Fishy Android apps may have been malware, says researcher

Dubious apps appear, then disappear, from Google's Android Market

Suspicious applications that may have stolen users' online banking credentials have appeared on the Android Market, the Google-run app store for its mobile operating system.

Although the potentially-malicious applications first appeared on Google 's online mart in December, news of them went public only today as several outlets and security companies noticed warnings posted by banks and credit unions. Google has since removed the applications from the online market .

One of those financial institutions, BayPort Credit Union of Newport News, Va., posted its alert Dec. 22 about a rogue Android app that promised its members easy access to their online banking. "It is believed that fraudsters deployed fraudulent mobile banking applications to the Android Marketplace, using a phishing technique to attempt to gain access to mobile banking users financial information," said BayPort's warning .

First Tech Credit Union of Portland Ore. -- it also has branches in Salem and Eugene, Ore., as well as in the Seattle, Wash. area -- issued a similar warning the same day.

BayPort said it notified Google of the bogus application on Dec. 15, and that Google removed not only that program, but over 50 similar apps, all written by a single developer identified only as "09Droid."

But security researchers have not been able to confirm that the Android apps were, in fact, malicious. "We've trying to get copies," said Mikko Hypponen, the chief research officer of Helsinki-based F-Secure, who added that the attempt has been unsuccessful thus far, primarily because Google yanked the applications from Android Market. "But it's possible that they didn't do anything directly malicious."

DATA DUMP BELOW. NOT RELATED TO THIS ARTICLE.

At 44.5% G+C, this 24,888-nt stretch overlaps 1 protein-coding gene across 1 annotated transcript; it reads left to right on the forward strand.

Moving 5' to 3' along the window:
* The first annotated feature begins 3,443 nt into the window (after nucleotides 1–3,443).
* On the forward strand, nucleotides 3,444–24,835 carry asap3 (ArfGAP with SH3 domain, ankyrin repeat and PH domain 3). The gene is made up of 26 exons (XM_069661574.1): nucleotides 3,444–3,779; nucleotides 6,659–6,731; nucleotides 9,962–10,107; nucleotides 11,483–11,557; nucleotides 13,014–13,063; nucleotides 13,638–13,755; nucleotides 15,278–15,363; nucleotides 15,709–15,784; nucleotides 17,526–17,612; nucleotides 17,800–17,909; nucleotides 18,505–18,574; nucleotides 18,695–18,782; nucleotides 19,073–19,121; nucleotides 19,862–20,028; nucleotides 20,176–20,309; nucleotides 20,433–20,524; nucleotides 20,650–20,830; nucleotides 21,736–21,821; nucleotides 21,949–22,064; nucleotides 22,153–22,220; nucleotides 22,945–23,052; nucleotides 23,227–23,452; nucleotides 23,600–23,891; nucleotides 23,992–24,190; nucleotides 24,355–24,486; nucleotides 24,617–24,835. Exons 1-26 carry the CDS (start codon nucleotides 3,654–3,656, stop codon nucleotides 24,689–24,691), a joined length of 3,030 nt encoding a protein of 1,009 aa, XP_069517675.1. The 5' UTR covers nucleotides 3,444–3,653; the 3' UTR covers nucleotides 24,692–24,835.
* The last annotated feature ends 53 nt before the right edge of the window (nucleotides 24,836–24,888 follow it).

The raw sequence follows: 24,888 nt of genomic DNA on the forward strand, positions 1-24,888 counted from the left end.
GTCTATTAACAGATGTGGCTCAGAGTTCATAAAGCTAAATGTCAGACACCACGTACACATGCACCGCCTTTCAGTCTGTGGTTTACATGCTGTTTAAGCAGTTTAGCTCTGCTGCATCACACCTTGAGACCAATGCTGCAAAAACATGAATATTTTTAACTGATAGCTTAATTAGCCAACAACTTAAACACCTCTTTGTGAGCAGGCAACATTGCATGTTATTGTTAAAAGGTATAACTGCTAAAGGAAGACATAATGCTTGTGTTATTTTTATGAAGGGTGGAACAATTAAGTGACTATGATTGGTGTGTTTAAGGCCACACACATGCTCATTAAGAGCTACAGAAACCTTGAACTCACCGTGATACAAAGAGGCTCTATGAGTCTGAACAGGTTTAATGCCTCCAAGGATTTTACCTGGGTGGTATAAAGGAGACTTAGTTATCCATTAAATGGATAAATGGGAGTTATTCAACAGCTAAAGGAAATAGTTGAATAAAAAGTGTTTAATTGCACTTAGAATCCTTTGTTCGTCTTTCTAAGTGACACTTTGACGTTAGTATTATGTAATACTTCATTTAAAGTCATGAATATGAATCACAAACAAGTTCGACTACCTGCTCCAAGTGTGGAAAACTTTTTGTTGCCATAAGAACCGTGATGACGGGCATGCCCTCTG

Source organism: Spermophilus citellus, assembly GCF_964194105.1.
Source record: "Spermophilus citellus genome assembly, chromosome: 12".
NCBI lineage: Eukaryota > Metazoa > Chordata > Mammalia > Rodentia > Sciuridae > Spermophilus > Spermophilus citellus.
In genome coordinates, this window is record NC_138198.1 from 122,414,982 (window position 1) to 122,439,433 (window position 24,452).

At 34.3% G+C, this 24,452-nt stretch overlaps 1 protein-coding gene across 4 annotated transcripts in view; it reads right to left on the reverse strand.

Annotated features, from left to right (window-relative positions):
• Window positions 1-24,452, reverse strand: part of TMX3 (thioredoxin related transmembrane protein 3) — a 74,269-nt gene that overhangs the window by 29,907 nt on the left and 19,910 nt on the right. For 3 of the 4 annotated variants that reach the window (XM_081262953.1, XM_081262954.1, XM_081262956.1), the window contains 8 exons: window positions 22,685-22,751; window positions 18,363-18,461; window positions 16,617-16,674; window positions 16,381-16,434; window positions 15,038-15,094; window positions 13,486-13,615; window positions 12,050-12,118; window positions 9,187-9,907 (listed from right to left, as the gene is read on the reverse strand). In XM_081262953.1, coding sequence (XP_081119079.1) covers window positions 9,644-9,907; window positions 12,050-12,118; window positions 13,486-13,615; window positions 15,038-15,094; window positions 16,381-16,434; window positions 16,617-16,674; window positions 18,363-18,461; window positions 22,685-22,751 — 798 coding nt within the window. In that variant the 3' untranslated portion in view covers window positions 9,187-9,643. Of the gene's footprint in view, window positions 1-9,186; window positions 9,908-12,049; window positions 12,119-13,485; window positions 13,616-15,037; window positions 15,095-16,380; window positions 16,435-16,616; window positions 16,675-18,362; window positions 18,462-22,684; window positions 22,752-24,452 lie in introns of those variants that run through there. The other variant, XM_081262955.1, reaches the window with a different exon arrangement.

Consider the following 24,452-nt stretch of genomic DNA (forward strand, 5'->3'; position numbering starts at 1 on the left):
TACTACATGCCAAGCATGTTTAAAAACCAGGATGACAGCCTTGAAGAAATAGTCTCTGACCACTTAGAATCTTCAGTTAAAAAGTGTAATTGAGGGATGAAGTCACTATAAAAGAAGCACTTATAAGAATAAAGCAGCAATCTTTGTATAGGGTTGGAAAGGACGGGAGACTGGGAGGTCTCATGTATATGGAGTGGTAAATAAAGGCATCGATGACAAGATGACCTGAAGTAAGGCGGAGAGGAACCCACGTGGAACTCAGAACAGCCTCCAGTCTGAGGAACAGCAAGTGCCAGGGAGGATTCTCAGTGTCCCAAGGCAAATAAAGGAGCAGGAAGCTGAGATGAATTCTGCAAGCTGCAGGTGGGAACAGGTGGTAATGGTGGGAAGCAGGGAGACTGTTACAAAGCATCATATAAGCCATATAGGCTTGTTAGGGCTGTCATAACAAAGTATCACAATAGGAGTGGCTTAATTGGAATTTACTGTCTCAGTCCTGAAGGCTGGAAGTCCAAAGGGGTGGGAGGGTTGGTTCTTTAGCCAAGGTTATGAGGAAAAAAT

Hypponen based his speculation on several facts, including that 09Droid was responsible for "dozens of these applications."

"Lots could be going on here," he said. "09Droid may simply have been trying to cash in by offering apps that do nothing but provide a shortcut to the online bank's site, which the user could reach himself in the browser."

Under that scenario, 09Droid was out for a quick buck -- literally -- by charging users 99 cents for applications that, while harmless, only added a shortcut icon to the phone's desktop.

"It's perfectly possible that they are malicious, but I think it's pretty unlikely that someone would target this many banks and credit unions at the same time with an Android-based attack," Hypponen said. Data from Web metrics company Net Applications backs up his point that Android is still a very small target. Last month, Android accounted for only 0.02% of all operating systems that powered hardware used to connect to the Internet.

Even if the banking application is only of dubious value, not malware, Hypponen expects malicious Android apps to appear. "I think it's likely," he said when asked of the possibility. "But I also think it's also likely that Google will quickly pull the application from the marketplace."